There is little doubt that we all spend too much time on our phones. A survey last year found that we touch this addictive device around 2,600 times a day on average. This obsession is not healthy for us but is also harmful to our relationships: 41% of respondents to a recent Deloitte study said they believe their partner spends too much time on their mobile. Our usage has exploded because many of us now use –and need– our phones to do a myriad things including pay for parking, book doctors appointments, reserve library books, record memories, drive somewhere new or consult our bank accounts.
Still, there is increasing awareness that we should all be cutting down, especially when it comes to idle time spent on social media. Ironically, Instagram is awash with status posts detailing the user’s digital detox experiments these days.
Now consider how difficult we, as adults, find it to set boundaries on our usage and manage to be fully present and engaged in other activities –whether it is reading a novel or catching up in person with an old friend—and you can see how tricky it is for our children, who have grown up immersed in the technology.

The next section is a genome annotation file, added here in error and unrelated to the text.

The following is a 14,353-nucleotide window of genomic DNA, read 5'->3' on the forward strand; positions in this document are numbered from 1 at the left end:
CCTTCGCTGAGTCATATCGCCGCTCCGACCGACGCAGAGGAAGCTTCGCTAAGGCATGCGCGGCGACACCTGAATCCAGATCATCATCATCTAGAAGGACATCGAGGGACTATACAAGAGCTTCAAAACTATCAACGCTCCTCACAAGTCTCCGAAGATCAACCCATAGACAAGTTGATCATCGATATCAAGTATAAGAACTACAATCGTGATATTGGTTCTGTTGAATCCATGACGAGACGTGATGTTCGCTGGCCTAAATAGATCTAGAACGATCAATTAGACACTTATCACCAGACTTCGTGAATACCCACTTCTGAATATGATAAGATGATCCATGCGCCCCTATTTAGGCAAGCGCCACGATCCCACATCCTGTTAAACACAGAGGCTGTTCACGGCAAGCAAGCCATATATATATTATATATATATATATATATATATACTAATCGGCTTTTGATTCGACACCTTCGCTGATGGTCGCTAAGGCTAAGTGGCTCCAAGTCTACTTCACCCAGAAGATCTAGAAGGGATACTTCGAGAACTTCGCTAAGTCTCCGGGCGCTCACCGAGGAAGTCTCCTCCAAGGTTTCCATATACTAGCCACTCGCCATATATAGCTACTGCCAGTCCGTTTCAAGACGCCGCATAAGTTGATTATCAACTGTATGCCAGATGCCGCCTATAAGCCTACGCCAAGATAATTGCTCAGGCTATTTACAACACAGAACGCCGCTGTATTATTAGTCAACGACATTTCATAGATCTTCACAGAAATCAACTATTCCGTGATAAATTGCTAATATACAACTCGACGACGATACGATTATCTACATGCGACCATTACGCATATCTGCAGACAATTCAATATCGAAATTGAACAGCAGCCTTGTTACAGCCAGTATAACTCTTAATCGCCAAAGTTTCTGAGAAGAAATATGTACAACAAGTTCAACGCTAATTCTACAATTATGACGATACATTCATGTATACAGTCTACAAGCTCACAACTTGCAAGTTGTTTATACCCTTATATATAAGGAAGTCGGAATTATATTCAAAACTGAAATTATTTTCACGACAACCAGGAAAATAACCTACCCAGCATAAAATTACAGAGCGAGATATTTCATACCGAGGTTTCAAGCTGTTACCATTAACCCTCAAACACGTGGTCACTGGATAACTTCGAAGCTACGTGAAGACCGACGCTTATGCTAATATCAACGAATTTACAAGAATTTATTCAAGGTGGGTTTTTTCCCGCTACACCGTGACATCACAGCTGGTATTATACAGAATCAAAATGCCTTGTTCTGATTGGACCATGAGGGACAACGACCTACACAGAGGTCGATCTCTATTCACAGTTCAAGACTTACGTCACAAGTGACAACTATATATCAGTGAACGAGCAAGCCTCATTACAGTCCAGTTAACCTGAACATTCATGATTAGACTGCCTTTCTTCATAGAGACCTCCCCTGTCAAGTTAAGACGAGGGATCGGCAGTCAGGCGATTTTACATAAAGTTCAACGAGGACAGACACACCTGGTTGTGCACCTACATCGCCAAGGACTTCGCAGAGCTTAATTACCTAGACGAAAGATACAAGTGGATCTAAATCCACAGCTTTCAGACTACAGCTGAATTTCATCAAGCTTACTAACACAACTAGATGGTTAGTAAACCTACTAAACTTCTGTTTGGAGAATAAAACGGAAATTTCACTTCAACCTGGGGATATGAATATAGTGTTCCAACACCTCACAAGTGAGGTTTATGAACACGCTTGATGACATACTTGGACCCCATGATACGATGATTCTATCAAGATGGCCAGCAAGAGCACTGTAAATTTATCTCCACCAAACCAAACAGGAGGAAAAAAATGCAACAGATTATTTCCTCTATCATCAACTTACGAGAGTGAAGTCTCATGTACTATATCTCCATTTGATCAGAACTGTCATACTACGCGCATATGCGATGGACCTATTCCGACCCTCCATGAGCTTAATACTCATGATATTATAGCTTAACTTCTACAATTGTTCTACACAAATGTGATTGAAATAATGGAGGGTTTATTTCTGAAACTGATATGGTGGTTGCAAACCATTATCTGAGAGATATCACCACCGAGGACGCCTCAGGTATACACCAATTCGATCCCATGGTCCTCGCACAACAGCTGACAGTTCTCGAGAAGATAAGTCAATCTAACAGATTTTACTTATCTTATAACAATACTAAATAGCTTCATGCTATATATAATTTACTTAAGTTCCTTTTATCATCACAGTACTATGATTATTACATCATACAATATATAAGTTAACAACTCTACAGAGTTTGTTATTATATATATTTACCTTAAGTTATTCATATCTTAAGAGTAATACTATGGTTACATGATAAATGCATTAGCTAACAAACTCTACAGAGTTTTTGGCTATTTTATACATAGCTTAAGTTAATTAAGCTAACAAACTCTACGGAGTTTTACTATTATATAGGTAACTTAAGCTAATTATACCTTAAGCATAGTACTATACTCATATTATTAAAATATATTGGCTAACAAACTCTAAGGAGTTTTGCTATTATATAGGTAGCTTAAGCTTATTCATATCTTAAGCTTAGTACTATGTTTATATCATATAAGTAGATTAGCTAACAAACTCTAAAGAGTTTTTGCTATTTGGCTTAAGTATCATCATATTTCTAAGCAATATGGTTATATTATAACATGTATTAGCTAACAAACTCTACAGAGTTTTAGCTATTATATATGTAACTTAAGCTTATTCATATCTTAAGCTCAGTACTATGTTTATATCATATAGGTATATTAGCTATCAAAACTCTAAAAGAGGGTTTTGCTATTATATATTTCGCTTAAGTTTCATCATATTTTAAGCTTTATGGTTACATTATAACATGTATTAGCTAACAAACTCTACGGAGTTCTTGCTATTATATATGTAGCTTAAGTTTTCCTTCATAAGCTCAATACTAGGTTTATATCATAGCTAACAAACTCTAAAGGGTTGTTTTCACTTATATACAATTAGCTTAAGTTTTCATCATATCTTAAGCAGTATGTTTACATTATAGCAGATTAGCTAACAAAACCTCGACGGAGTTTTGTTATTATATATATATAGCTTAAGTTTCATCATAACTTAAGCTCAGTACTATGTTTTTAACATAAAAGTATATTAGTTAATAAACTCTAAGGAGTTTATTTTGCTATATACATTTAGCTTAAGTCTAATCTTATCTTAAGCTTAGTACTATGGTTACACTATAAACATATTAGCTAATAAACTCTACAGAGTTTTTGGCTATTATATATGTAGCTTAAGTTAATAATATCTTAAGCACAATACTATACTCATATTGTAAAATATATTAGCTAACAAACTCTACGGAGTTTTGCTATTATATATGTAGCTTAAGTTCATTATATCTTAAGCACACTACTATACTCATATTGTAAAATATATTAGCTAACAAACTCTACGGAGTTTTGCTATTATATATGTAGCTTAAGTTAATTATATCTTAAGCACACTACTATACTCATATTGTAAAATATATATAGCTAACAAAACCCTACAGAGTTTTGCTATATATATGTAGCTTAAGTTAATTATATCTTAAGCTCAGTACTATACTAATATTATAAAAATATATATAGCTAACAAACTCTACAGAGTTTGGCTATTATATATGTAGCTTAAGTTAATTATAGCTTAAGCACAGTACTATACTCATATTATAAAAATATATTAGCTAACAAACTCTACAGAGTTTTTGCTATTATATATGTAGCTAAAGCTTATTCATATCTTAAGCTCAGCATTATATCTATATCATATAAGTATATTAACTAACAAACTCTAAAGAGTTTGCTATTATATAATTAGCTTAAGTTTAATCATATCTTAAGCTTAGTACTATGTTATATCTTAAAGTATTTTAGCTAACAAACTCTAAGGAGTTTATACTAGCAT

We are only beginning to understand how much exposure to screen time/social media/gaming is affecting brain development, social behaviour and mental health in children, but the emerging data is sobering. Too much screen time decreases ability to read emotions, has been linked to childhood obesity and is increasingly blamed for teens’ and pre-teens’ plummeting confidence and the associated psychological problems. Mrs Zoe Sylvester, head of Broadhurst School, told us she has noticed an increase in children requiring some intervention in the form of speech therapy. She suggests that this could be linked to the amount of time spent on devices, not just by children but also by their parents. She believes that some children and their parents and carers spend less time talking and more time engaging with screens. It is interesting to observe how many adults pushing buggies and prams are simultaneously on their phones, as opposed to talking to the child in their charge.